We have the tools to influence change, now we must use them

Part one: setting the scene

  • blog Type / Casework blog
  • Date / 28 July 2022
  • By / Emma Wadsworth-Jones

In this blog, Humanists International’s Casework & Campaigns Manager, Emma Wadsworth-Jones reflects on some of the challenges of supporting humanists at risk who need to flee their homeland.

On average, I receive a request for help every other day. So far this year, 145 people have reached out to us; many of them have families who depend on them. While their personal situations vary, their goals are all similar: to be able to live a life free of constraints and true to their values. For many, this would mean leaving their homeland to start a new life in a country more hospitable to non-religious people.

For most people, asylum is their only option, and not something they would choose for themselves if they didn’t have to, as Warsan Shire once put so eloquently in her poem ‘Home’:

“no one leaves home unless
home is the mouth of a shark”

However, it is their human right.

The journey is often difficult and perilous; but making it to their destination and seeking to settle there can present additional challenges. From:

long processing times over the course of which one is unable to work

Many countries across the globe receive more applications for asylum than they are able to handle. This means that asylum seekers are held in a limbo while they await their interviews and formal decision. In certain countries, such as Malaysia, the wait for an appointment for a first interview can be up to 3 years. Depending on the laws of the country, during this time, asylum seekers may not be allowed to work. Some countries offer small grants to those claiming asylum, but rarely do they cover the needs of those in their care.

to detention in centres together with religious adherents

“The freedom that I had at that time was probably the biggest freedom I had ever had in my life.

But at the same time, you must remember that I was living with hundreds of other refugees in the camp. They would pray at the mosque or in different parts of the building. I still had flashbacks of my past, and I was trying to escape from the camp and to go out. I was doing whatever I could to not be there.”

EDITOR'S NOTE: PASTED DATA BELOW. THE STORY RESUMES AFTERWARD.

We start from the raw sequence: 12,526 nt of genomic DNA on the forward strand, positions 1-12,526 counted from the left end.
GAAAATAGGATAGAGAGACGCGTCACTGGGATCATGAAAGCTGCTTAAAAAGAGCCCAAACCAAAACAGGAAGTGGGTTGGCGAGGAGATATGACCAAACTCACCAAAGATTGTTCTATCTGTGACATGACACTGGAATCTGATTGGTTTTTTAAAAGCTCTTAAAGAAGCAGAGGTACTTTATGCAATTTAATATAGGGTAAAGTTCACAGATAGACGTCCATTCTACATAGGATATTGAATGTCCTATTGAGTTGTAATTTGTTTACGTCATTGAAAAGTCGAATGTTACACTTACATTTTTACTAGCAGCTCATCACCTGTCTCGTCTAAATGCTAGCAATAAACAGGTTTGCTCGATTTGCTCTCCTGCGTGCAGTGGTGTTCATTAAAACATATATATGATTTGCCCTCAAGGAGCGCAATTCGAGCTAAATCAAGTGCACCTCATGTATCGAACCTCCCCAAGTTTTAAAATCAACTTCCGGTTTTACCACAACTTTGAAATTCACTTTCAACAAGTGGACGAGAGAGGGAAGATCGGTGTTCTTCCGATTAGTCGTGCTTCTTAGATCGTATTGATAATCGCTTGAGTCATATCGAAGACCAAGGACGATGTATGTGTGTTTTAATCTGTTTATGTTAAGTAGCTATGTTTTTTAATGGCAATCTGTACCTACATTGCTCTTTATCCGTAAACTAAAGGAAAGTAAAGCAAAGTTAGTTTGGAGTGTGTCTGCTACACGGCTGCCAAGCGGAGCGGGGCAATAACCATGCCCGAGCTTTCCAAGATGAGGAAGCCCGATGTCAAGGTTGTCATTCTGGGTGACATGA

to inadequacies in identification and security measures

In August last year, the Taliban took over Afghanistan leading to a horrifying and ongoing humanitarian crisis. Many States – that perhaps should have been ready for this – announced the development of dedicated asylum processes and quotas for Afghans where particular groups, such as women and children, and religion or belief minorities, would be prioritized.

While these programmes are great in theory, there’s one major flaw. They rely on local asylum workers to report that someone belongs to a certain category. In the case of many Afghans in neighbouring countries, such as Pakistan or Iran, identifying the real reason why they are claiming asylum – i.e. their non-religious beliefs – would be dangerous and could expose them to the same violence they have fled. How then will they identify and prioritise their cases?

and perhaps worst of all – after surviving all this – not to have the persecution you have faced as a result of your non-religious beliefs to be taken seriously.

I am often approached to intervene in cases where a person’s asylum claim has been rejected – either on the basis that there’s no “evidence” of their atheism, or that, as they do not have to “manifest” their beliefs in the way that their fellow religious minority counterparts would wish to, they can return home and simply pretend to be religious – and they face deportation.

The apparent flippancy with which the claims of non-religious individuals cases are treated is exasperating, and betrays an outright failure to understand the right to freedom of religion or belief. Time and again, I must write to remind a state of its obligations under international law. While each of my appeals have been successful, this does not change the fact States should not be reliant on individuals to enforce compliance with their human rights obligations

However, it strikes me that within our membership we have the tools, skills and resources to influence change at multiple levels. Over my next few blogs, I will explore the options in turn.

Protect Humanists at Risk

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